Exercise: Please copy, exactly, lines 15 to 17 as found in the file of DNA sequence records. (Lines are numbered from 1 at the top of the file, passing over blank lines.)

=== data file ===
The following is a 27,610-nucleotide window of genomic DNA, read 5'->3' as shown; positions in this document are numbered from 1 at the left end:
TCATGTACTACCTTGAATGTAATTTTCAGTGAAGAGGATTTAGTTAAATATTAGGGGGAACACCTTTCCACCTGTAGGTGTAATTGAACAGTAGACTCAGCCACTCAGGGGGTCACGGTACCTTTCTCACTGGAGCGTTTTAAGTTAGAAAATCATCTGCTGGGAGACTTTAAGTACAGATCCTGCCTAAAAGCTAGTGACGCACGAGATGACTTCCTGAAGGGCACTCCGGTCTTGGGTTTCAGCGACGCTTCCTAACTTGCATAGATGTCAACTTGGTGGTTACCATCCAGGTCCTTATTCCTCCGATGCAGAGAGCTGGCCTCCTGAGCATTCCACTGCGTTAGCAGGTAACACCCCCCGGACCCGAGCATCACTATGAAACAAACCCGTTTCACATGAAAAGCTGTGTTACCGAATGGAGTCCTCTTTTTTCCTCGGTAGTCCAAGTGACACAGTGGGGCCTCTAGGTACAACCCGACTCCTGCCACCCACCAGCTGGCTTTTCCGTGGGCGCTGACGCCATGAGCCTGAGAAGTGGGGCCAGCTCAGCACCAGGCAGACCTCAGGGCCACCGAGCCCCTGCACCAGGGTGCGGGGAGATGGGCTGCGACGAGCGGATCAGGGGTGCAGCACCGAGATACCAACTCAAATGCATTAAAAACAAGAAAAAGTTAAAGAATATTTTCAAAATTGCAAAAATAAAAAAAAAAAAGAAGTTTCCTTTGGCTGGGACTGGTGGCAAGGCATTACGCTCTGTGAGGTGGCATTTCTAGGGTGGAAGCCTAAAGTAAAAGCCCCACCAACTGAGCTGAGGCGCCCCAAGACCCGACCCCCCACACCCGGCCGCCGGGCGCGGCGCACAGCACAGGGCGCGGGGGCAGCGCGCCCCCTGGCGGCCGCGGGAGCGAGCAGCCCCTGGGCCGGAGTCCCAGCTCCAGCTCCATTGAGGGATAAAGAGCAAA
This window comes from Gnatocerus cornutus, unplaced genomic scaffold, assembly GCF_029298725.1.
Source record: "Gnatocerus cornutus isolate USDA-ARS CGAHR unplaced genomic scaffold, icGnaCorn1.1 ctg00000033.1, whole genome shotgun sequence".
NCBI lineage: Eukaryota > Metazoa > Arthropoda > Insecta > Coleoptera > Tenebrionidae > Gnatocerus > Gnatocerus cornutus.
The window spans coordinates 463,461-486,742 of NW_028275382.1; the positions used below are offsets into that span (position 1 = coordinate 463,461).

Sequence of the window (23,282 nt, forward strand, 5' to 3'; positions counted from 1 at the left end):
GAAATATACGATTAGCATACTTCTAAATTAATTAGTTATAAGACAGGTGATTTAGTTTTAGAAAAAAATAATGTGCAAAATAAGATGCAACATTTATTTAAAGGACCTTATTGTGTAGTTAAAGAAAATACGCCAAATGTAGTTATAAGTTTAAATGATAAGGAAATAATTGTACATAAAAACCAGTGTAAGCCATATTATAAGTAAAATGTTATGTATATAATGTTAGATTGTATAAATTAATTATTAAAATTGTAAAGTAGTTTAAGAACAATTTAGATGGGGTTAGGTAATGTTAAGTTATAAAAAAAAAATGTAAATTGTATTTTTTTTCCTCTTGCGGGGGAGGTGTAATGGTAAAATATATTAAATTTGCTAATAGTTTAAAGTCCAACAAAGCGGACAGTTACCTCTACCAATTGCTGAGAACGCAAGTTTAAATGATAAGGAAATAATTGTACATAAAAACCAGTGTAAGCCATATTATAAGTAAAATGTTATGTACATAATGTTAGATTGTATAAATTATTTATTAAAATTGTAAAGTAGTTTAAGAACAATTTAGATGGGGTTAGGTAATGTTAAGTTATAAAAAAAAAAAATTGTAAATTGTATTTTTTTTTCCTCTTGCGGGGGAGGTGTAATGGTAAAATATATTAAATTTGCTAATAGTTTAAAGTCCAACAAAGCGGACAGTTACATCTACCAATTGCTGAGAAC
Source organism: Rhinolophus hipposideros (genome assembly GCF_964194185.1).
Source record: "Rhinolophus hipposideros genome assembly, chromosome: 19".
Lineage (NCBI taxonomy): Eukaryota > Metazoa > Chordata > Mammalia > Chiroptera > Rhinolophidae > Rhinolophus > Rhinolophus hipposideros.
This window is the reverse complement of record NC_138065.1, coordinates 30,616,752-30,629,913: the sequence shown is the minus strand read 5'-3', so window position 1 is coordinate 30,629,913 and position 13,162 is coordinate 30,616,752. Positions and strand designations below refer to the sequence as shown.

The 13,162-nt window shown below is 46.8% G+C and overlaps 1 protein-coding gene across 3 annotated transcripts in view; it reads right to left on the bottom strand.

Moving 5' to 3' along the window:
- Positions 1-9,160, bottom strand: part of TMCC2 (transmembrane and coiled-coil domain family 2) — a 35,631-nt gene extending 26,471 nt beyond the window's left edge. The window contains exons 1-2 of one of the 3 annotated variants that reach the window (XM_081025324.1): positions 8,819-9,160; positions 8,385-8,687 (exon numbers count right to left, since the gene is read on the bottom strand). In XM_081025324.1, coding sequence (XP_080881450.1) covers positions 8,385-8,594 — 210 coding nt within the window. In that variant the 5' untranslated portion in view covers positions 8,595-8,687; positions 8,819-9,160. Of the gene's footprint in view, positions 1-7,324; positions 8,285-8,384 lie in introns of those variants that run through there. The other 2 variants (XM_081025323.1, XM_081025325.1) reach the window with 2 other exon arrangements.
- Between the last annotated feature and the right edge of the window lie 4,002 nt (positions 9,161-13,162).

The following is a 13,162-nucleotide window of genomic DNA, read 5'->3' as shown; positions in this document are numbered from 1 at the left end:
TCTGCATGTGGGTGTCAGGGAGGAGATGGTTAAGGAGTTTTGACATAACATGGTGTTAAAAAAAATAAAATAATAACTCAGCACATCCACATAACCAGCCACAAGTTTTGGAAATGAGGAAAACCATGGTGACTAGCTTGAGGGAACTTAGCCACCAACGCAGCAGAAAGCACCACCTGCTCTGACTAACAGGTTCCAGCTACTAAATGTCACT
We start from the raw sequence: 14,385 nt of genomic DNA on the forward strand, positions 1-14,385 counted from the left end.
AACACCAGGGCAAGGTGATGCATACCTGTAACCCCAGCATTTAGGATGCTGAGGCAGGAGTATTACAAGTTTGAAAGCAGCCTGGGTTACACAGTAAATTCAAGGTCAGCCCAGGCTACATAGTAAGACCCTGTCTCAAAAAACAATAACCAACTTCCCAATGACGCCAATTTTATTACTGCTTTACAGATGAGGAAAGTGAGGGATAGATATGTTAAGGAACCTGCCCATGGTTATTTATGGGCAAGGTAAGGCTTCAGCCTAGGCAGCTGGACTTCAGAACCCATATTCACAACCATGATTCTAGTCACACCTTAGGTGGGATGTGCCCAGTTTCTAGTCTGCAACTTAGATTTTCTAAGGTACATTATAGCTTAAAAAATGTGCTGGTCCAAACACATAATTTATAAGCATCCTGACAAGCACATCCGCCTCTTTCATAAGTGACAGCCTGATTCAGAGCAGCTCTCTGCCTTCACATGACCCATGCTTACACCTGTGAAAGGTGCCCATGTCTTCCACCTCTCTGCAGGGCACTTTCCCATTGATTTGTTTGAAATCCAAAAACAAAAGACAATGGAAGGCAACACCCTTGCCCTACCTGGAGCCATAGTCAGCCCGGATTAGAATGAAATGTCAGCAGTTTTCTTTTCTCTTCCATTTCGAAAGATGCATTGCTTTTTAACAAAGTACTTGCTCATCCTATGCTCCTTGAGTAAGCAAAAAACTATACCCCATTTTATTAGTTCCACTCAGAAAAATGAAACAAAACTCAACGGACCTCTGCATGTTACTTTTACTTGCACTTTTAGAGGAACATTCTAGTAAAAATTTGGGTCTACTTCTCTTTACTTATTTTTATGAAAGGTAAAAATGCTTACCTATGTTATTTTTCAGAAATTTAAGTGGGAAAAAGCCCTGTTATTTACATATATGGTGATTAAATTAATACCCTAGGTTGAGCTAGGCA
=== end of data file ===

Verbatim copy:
- Positions 1-9,160, bottom strand: part of TMCC2 (transmembrane and coiled-coil domain family 2) — a 35,631-nt gene extending 26,471 nt beyond the window's left edge. The window contains exons 1-2 of one of the 3 annotated variants that reach the window (XM_081025324.1): positions 8,819-9,160; positions 8,385-8,687 (exon numbers count right to left, since the gene is read on the bottom strand). In XM_081025324.1, coding sequence (XP_080881450.1) covers positions 8,385-8,594 — 210 coding nt within the window. In that variant the 5' untranslated portion in view covers positions 8,595-8,687; positions 8,819-9,160. Of the gene's footprint in view, positions 1-7,324; positions 8,285-8,384 lie in introns of those variants that run through there. The other 2 variants (XM_081025323.1, XM_081025325.1) reach the window with 2 other exon arrangements.
- Between the last annotated feature and the right edge of the window lie 4,002 nt (positions 9,161-13,162).

The following is a 13,162-nucleotide window of genomic DNA, read 5'->3' as shown; positions in this document are numbered from 1 at the left end: